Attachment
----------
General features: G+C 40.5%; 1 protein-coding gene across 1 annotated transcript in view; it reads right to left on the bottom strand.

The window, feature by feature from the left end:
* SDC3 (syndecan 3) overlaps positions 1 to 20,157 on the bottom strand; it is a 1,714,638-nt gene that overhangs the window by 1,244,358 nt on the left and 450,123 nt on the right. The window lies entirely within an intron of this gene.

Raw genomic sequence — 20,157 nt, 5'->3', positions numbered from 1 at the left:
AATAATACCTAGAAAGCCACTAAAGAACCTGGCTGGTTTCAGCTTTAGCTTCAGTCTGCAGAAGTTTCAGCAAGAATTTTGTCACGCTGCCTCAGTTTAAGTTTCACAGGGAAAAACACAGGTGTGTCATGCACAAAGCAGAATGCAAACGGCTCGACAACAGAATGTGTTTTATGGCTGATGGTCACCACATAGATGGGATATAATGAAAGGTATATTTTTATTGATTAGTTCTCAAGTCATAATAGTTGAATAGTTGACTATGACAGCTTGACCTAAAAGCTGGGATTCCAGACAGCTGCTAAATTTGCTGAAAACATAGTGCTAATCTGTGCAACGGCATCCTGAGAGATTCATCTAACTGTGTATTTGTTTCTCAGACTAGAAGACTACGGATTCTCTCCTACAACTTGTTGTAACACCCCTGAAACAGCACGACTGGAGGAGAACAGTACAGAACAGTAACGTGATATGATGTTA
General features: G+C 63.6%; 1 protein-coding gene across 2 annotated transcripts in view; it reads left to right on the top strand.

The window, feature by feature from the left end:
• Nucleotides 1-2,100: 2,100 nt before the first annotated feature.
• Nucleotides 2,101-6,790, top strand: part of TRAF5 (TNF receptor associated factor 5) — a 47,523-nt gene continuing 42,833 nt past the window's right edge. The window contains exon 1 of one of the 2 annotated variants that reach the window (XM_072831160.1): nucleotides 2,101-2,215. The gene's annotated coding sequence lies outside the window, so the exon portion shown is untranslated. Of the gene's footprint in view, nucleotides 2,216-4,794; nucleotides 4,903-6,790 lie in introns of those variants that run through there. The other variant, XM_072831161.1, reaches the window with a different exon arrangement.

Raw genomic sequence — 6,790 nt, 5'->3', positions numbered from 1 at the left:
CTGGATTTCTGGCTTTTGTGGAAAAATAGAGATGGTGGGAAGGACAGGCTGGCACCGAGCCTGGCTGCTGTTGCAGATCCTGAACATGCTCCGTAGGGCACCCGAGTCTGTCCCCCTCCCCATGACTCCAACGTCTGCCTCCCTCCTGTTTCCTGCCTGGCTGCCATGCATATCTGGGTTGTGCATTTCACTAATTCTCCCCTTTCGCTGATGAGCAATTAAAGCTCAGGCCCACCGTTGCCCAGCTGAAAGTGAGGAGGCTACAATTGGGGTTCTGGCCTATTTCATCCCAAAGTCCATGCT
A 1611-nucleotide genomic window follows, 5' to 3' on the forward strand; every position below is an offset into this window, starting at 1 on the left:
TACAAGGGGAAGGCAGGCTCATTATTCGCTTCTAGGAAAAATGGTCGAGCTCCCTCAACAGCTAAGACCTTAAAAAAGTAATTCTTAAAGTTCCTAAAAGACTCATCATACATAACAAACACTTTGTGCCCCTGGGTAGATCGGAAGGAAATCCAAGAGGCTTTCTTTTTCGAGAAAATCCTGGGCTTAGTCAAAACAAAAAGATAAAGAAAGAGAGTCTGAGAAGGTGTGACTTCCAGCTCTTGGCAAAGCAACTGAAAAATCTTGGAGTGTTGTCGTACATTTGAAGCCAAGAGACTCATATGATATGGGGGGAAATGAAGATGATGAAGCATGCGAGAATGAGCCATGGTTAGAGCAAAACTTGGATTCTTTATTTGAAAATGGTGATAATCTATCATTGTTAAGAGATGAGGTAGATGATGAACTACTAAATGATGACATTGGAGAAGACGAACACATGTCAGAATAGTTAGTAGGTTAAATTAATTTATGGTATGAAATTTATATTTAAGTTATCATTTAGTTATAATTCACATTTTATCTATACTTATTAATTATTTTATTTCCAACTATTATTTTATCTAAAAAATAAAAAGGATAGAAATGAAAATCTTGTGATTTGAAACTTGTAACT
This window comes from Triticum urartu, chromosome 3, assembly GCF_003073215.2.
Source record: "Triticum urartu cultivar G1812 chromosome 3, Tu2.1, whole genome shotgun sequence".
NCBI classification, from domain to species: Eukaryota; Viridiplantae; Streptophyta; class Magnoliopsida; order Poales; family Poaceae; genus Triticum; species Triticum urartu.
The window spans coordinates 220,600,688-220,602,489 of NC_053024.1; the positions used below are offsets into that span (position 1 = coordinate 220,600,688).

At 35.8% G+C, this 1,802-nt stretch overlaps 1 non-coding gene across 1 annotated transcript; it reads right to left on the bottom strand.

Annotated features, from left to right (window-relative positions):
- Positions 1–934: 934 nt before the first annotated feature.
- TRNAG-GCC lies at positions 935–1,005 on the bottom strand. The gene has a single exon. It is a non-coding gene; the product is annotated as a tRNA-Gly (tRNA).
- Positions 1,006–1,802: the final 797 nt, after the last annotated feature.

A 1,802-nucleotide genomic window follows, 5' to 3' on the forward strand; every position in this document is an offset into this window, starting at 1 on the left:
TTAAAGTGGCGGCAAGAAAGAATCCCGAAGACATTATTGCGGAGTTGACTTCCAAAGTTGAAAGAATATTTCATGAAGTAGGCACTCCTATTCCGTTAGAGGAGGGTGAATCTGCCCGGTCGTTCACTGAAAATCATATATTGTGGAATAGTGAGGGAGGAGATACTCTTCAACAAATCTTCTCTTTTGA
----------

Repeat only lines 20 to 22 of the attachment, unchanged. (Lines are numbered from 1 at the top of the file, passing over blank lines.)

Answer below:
- Positions 1–934: 934 nt before the first annotated feature.
- TRNAG-GCC lies at positions 935–1,005 on the bottom strand. The gene has a single exon. It is a non-coding gene; the product is annotated as a tRNA-Gly (tRNA).
- Positions 1,006–1,802: the final 797 nt, after the last annotated feature.